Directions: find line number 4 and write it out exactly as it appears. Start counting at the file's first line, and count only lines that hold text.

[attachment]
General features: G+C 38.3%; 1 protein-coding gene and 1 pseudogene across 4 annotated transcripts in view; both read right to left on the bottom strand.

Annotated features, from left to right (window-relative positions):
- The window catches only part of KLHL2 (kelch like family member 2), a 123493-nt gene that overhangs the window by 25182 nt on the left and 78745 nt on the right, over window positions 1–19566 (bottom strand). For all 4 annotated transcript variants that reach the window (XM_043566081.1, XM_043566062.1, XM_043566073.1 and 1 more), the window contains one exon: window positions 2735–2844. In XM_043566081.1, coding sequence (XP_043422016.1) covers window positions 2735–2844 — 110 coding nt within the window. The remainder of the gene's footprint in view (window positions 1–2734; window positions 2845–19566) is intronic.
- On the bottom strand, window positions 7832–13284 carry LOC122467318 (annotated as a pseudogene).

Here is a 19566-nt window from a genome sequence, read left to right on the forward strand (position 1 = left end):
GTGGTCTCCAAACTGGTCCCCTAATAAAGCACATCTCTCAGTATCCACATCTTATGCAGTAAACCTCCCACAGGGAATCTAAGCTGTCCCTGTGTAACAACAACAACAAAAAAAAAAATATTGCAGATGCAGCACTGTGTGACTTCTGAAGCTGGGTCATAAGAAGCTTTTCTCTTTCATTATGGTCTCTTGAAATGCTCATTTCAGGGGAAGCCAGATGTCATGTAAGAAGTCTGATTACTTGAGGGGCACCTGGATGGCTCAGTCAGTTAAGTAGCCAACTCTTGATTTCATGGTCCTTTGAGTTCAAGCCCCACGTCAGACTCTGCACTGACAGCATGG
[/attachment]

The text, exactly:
- On the bottom strand, window positions 7832–13284 carry LOC122467318 (annotated as a pseudogene).